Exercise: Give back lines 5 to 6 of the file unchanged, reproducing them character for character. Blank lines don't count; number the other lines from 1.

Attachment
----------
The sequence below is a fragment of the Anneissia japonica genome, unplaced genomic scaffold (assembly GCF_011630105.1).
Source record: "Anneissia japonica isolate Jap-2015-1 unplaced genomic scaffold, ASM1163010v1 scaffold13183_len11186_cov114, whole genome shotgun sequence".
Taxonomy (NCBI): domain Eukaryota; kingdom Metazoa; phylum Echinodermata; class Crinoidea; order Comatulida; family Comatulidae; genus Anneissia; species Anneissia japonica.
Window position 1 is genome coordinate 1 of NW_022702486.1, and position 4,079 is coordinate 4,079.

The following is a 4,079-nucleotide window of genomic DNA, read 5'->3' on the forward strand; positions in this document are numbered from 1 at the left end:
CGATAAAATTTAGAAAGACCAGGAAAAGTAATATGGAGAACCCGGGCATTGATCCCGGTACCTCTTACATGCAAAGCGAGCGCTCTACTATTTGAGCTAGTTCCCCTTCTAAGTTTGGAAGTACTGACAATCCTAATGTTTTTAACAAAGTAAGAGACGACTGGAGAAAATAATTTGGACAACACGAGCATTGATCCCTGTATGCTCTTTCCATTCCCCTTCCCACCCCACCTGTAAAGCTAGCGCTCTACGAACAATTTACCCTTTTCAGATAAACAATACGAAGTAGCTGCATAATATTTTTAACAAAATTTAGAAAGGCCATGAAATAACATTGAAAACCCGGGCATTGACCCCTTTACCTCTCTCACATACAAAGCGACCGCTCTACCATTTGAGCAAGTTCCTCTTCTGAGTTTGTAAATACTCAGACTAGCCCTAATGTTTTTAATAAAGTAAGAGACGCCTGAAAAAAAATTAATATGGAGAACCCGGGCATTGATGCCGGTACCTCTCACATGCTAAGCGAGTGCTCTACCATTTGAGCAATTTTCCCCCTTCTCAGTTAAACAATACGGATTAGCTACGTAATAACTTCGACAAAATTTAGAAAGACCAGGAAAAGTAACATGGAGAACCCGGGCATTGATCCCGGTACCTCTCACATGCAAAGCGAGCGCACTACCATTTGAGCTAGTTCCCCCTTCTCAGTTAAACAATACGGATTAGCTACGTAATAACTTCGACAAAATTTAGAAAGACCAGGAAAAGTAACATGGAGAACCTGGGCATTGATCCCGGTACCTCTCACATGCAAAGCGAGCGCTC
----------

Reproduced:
The following is a 4,079-nucleotide window of genomic DNA, read 5'->3' on the forward strand; positions in this document are numbered from 1 at the left end:
CGATAAAATTTAGAAAGACCAGGAAAAGTAATATGGAGAACCCGGGCATTGATCCCGGTACCTCTTACATGCAAAGCGAGCGCTCTACTATTTGAGCTAGTTCCCCTTCTAAGTTTGGAAGTACTGACAATCCTAATGTTTTTAACAAAGTAAGAGACGACTGGAGAAAATAATTTGGACAACACGAGCATTGATCCCTGTATGCTCTTTCCATTCCCCTTCCCACCCCACCTGTAAAGCTAGCGCTCTACGAACAATTTACCCTTTTCAGATAAACAATACGAAGTAGCTGCATAATATTTTTAACAAAATTTAGAAAGGCCATGAAATAACATTGAAAACCCGGGCATTGACCCCTTTACCTCTCTCACATACAAAGCGACCGCTCTACCATTTGAGCAAGTTCCTCTTCTGAGTTTGTAAATACTCAGACTAGCCCTAATGTTTTTAATAAAGTAAGAGACGCCTGAAAAAAAATTAATATGGAGAACCCGGGCATTGATGCCGGTACCTCTCACATGCTAAGCGAGTGCTCTACCATTTGAGCAATTTTCCCCCTTCTCAGTTAAACAATACGGATTAGCTACGTAATAACTTCGACAAAATTTAGAAAGACCAGGAAAAGTAACATGGAGAACCCGGGCATTGATCCCGGTACCTCTCACATGCAAAGCGAGCGCACTACCATTTGAGCTAGTTCCCCCTTCTCAGTTAAACAATACGGATTAGCTACGTAATAACTTCGACAAAATTTAGAAAGACCAGGAAAAGTAACATGGAGAACCTGGGCATTGATCCCGGTACCTCTCACATGCAAAGCGAGCGCTC